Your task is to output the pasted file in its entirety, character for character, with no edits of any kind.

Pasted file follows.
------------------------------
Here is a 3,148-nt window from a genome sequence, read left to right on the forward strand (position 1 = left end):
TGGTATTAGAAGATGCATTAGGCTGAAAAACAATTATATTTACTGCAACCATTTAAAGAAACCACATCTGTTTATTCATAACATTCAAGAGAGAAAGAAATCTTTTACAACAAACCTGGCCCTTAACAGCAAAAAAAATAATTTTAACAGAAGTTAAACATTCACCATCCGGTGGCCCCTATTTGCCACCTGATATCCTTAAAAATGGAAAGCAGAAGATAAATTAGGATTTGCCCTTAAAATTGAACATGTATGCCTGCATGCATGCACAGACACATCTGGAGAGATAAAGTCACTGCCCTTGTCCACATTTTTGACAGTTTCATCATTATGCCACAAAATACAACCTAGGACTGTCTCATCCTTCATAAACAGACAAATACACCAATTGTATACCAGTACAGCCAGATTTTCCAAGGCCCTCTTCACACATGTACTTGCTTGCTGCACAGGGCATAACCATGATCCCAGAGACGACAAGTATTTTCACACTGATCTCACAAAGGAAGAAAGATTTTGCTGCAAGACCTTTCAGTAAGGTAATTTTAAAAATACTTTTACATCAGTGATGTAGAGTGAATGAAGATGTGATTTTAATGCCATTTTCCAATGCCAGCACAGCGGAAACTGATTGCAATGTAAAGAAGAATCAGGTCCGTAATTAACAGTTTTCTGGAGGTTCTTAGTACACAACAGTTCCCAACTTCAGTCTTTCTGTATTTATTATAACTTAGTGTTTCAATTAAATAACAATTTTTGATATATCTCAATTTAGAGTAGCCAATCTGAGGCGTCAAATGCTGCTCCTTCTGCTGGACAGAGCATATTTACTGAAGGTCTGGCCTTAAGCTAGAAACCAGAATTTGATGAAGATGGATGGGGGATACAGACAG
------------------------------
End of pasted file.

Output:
Here is a 3,148-nt window from a genome sequence, read left to right on the forward strand (position 1 = left end):
TGGTATTAGAAGATGCATTAGGCTGAAAAACAATTATATTTACTGCAACCATTTAAAGAAACCACATCTGTTTATTCATAACATTCAAGAGAGAAAGAAATCTTTTACAACAAACCTGGCCCTTAACAGCAAAAAAAATAATTTTAACAGAAGTTAAACATTCACCATCCGGTGGCCCCTATTTGCCACCTGATATCCTTAAAAATGGAAAGCAGAAGATAAATTAGGATTTGCCCTTAAAATTGAACATGTATGCCTGCATGCATGCACAGACACATCTGGAGAGATAAAGTCACTGCCCTTGTCCACATTTTTGACAGTTTCATCATTATGCCACAAAATACAACCTAGGACTGTCTCATCCTTCATAAACAGACAAATACACCAATTGTATACCAGTACAGCCAGATTTTCCAAGGCCCTCTTCACACATGTACTTGCTTGCTGCACAGGGCATAACCATGATCCCAGAGACGACAAGTATTTTCACACTGATCTCACAAAGGAAGAAAGATTTTGCTGCAAGACCTTTCAGTAAGGTAATTTTAAAAATACTTTTACATCAGTGATGTAGAGTGAATGAAGATGTGATTTTAATGCCATTTTCCAATGCCAGCACAGCGGAAACTGATTGCAATGTAAAGAAGAATCAGGTCCGTAATTAACAGTTTTCTGGAGGTTCTTAGTACACAACAGTTCCCAACTTCAGTCTTTCTGTATTTATTATAACTTAGTGTTTCAATTAAATAACAATTTTTGATATATCTCAATTTAGAGTAGCCAATCTGAGGCGTCAAATGCTGCTCCTTCTGCTGGACAGAGCATATTTACTGAAGGTCTGGCCTTAAGCTAGAAACCAGAATTTGATGAAGATGGATGGGGGATACAGACAG